Hurricanes and the Gray Man of South Carolina

Gray Man - Pawley's Island - foretelling disaster?The “Gray Man” (or, as many locals spell it, the “Grey Man”) has made another appearance. He’s a gray, ghostly figure that appears before each devastating hurricane in the Carolinas (USA).

According to most stories, he’s a young man who died in a devastating storm that – on September 27, 1822  – made landfall around Charleston, South Carolina.

The man been abroad for two years and was rushing home to his fiancée. Her family’s home was near Charleston.

But, seeing an approaching storm, the young man made a fatal decision. He took a shortcut to his fiancée’s home, and that shortcut included a piece of land with quicksand as deadly as landmines.

In his hurry, the young man drove his horse and carriage into quicksand, and – trying to save his horse as well as himself – both were lost. (In another version, his horse threw him, and the young man landed in quicksand. He died grasping at sand and grass, unable to save himself.)

Ever since then, his shadowy figure has appeared – usually around Pawleys Island, just south of Myrtle Beach – before every devastating hurricane. 

Credible stories date back to 1989 and 1954. Other stories – passed down from one generation to the next – describe the Grey Man’s appearance before every major storm that sweeps across the area.

Multiple Gray Man reports have surfaced in the past few days, as Hurricane Florence approaches. I hope it’s just an odd cast of the light, mixed with anxieties over the frightening hurricane approaching the Carolinas.

Who’s the Ghost?

Percival Pawley - Island gray man?Some people insist he’s Percival Pawley, the first settler. In 1711, he received land grants to develop Waccamaw Neck, including all the land from the river to the sea. Part of that land included Pawleys Island, named after Percival’s son.

Obviously, that Percival can’t be the young man who lost his life in 1822.  From my research, the original Percival (also spelled “Percivell”) Pawley died in South Carolina on 14 Nov 1721 (or 1723, in some records).

I also searched South Carolina death records, and the only Pawley who died in 1822 was Martha “Patsy” Pawley, a descendant of Percival Pawley.

Interesting note: The name “Percival Pawley” also appears in many records from Salem, Massachusetts, aka “Witch City.”

I think we can rule out Percival as the victim who died in quicksand.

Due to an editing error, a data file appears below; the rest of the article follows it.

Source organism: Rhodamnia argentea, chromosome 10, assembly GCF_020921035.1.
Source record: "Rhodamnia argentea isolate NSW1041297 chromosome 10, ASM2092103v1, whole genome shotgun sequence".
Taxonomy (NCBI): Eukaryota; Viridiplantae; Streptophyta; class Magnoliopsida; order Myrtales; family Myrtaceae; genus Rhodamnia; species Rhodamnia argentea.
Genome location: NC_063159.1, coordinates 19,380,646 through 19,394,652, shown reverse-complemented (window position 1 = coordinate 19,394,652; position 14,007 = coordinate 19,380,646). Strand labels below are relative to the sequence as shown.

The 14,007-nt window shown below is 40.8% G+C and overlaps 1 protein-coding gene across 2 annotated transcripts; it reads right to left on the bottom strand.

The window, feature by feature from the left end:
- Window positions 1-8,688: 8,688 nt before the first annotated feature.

Other speculate that the Grey Man is Edward Teach. Again, that’s a great story…  but impossible. Edward Teach – aka “Blackbeard” – died in North Carolina, and in 1718.

So, for now, the identity of Grey Man is a mystery. (And yes, I like the Grey spelling better.)

More Ghosts on Pawleys Island

One of the more famous ghosts of Pawleys Island makes a regular appearance at his former home, Litchfield Plantation. The ghost is Dr. Henry Norris, who renovated the house in the 1920.

Several ghosts – including two Boston Terrier dogs, a gray figure, and a woman dressed in gingham – have been reported at the Pelican Inn. (Some want to believe the gray figure is the Grey Man, but I think that’s unlikely. Spirits that appear at very specific times and places don’t usually show up in other locations, in the interim.)

A third ghost is Alice Flagg, whose spirit looks for the engagement ring her brother tore from her lifeless body, and discarded. She’s buried in All Saints Episcopal Church Cemetery on Pawleys Island, but she’s been seen in several nearby locations.

Here’s a YouTube video about Pawley’s Island ghosts.

That video about Pawley's Island ghosts is at https://youtu.be/1sTGspTsmTs

Other Spirits that Warn of Danger

The Grey Man isn’t the only spirit who warns of danger.

Of course, there are banshees, but they’re usually heard, not seen. Also, each of them “haunts” (I prefer to say protect) their descendants and relatives. In most cases, they don’t warn strangers of imminent disaster.

Green ladies” also predict danger and possible destruction, but they usually protect their former homes and castles.

Some ghosts not only warn of danger, but lend a hand when the location (or people) they protect is in danger. One example is the ghost of Ocean-Born Mary, who – according to reports – joined a bucket brigade to save her New Hampshire home during a late-night fire.